He eventually stopped listening to us and kept his ears turned toward the women, who struggled to carry a heavy black leather sofa down the truck ramp. At the tops of the red bushes behind him several small sparrows squeaked and hopped and some alighted on the ground beneath them, pecking and darting quickly with the awkward convulsive grace of heavy brown butterflies. Each of their movements stirred the thin branches of the shrubs, bending and rustling the twigs and leaves as they went. The bunny listened to them as well, but when the couch was dropped quite suddenly the birds lost his attention, which was once again focused on the movers. After some time they were able to lift the thing and carry it across the parking-lot and into their new home. The bunny relaxed and the yard become very quiet and not even the birds sang. Duncan had stopped his slow advance but kept a single paw raised in the air before him. He turned and glanced at me and then went back to watching the bunny, who seemed content with our presence and the gentle rustling in bushes behind him. He took a cautious hop forward and began chewing on a bee-less patch of clover.

The cat was swift. It sprang from the red shrub and landed on the rear haunch of the rabbit, whose body elongated as it stretched to bound away but was caught. Rather than launch into the air it fell flat on its belly, its legs splayed out around it, ears standing tall above it. Duncan jerked on the leash and it was a moment before I realized what had happened. The rabbit let out a squeal, a high-pitched sound I will probably hear in my head for the next few days, and tried to kick but the cat, sitting full on top of it held it down and curled its claws into its prey.

"Hey," I said, holding Duncan back. Then, "Hey," again, louder. This time I let the leash go slack and Duncan leapt forward dragging me along with him. "Get out of here," I yelled and waved my free arm over my head. The cat, who hadn't seen us, looked up, its eyes wide, shocked that its plan had gone so terribly awry, and jumped clear, back into the bushes where we heard it scamper off around the side of the building. The rabbit jumped straight into the air and kicked with its long hind feet before bounding around us in a wide arc then across the yard, kicking every third hop. Duncan turned to follow but I reeled him in and we watched the rabbit dive head first into a dense thicket of brambles and vanish.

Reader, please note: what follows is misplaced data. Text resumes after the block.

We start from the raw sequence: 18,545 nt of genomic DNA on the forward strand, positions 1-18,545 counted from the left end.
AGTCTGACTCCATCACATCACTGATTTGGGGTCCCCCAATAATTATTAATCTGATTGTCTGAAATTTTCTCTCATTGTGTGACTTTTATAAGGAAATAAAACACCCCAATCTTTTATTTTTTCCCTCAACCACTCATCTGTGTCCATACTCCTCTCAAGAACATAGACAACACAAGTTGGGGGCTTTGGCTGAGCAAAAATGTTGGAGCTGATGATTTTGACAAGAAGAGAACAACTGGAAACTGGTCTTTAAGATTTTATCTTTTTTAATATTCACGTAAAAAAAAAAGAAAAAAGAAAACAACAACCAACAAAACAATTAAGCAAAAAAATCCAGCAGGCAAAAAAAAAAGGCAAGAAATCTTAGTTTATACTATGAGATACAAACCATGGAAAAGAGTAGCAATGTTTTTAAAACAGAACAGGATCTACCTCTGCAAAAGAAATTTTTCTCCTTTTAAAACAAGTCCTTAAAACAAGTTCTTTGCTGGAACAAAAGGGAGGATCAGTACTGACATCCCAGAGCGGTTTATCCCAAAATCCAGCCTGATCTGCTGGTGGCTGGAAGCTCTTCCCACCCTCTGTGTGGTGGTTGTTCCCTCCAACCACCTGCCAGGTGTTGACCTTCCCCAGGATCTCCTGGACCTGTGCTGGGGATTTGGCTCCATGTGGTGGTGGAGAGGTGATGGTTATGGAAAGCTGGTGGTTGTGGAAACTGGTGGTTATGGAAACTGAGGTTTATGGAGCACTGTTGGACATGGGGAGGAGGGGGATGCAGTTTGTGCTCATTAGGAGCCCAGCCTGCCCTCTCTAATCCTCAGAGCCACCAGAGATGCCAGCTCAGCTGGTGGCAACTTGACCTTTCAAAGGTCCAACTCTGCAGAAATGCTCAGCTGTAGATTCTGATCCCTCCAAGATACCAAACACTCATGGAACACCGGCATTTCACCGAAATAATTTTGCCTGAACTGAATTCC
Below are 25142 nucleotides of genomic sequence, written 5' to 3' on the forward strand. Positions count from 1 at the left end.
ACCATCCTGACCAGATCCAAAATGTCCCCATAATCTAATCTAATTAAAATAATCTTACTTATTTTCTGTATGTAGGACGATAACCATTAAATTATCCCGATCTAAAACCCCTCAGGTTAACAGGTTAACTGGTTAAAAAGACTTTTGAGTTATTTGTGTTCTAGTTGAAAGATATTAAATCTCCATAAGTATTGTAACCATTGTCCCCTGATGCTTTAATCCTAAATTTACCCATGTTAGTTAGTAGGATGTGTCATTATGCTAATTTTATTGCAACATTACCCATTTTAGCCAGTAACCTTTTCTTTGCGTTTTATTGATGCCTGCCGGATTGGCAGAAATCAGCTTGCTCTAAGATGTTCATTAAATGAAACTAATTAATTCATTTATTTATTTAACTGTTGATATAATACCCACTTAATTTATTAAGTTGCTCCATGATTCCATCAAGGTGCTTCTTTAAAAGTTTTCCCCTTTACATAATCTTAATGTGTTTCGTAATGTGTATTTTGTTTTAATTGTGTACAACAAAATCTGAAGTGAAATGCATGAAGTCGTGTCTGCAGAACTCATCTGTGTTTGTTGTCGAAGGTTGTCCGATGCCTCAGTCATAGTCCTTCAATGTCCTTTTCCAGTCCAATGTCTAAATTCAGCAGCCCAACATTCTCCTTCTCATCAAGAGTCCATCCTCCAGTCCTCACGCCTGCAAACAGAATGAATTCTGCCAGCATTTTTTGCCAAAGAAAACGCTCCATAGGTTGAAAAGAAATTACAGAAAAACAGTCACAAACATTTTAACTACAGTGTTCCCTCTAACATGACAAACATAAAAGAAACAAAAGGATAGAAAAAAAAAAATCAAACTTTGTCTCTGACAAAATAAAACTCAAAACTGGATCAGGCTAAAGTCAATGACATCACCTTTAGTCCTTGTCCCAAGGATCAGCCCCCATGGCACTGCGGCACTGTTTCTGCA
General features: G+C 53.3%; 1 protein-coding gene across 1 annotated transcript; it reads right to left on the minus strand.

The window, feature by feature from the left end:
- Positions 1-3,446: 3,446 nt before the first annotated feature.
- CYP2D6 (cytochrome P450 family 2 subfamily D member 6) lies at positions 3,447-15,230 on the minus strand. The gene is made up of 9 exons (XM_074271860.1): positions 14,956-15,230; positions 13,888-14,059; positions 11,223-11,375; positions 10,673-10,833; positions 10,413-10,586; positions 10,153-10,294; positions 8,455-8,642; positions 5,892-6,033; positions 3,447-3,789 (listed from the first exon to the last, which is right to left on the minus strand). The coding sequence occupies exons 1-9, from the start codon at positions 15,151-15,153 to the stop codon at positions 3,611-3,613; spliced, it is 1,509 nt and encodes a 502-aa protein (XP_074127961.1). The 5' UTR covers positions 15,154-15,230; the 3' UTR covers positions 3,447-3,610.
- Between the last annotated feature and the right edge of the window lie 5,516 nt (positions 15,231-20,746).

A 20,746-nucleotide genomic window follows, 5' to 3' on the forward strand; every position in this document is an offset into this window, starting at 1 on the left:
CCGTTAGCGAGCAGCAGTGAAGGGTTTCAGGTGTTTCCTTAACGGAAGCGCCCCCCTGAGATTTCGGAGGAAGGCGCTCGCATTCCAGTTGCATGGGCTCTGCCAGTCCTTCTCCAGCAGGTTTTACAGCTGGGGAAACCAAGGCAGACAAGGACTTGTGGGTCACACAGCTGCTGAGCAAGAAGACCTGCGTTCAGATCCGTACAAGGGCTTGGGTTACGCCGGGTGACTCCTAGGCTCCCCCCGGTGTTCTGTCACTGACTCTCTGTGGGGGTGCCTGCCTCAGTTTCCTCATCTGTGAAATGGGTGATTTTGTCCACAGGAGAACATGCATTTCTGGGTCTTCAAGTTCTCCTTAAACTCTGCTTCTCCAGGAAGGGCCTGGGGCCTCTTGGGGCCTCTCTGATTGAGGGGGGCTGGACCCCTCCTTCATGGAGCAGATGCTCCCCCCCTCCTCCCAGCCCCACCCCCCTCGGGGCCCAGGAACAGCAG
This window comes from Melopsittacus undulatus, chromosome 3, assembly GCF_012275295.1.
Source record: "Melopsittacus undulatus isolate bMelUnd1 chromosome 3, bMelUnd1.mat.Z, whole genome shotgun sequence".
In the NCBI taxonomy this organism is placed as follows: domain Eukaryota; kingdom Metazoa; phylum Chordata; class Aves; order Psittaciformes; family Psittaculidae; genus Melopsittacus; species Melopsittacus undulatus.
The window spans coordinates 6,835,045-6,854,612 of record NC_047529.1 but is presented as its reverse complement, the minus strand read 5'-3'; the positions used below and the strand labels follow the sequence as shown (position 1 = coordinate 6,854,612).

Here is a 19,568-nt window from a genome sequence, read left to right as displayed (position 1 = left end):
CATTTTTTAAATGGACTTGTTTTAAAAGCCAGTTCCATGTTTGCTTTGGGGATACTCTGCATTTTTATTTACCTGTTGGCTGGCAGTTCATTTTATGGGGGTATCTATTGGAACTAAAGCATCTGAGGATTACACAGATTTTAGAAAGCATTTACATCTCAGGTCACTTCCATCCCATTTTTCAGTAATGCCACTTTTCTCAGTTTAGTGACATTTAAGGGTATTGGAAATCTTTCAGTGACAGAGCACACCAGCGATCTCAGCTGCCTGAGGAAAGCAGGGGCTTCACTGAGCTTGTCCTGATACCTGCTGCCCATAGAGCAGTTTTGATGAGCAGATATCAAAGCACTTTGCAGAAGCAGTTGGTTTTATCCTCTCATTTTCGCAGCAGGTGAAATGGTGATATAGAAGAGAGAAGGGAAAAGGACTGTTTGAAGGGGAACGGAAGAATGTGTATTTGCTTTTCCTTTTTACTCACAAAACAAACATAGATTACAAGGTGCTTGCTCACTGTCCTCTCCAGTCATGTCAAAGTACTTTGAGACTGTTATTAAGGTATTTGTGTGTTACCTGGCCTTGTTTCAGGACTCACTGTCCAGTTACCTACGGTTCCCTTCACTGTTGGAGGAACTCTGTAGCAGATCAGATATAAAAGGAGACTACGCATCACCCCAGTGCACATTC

Duncan plopped down next to me, his tongue out, his ears up and alert, a big, goofy Golden grin spread across his face. I may think what I want of July, but Duncan knows better. The world is full of surprises and he is here to marvel at each of them.

3 comments:

caboval said...

Curt, what a great way to start my day! That was a beautiful post. I was holding my breath and was caught by surprise by the cat!

Greg said...

The cat was a total surprise, just as you were to it. I'm sure the bunny is grateful for your help in making good his escape. I wonder if he will equate this with Duncan in the future.

Sounds like your boy needs a cape to flap in the summer breezes behind him: Super-Duncan, Protector of Long Ears!

I'm still trying to figure out if Em just doesn't see the bunnies on our walks, or if she simply doesn't care that they are there.

Curt Rogers said...

The cat WAS a surprise! For a second there I felt like I had front-row seats to some Nature channel show. I've always been somewhat amazed by the ability of documentarians to sit back and let nature happen in front of them, no matter how violent or gory. That certainly wasn't me, though. Before I even thought about it I leapt into action. Besides, my mother has a soft spot for bunnies and would never forgive me.

Greg, I wonder if maybe Em doesn't care about your bunnies. Duncan and I walk among prairie dogs all the time, entire metropolises of them, and he doesn't give one iota unless I egg him on, and even then he only seems interested to appease me.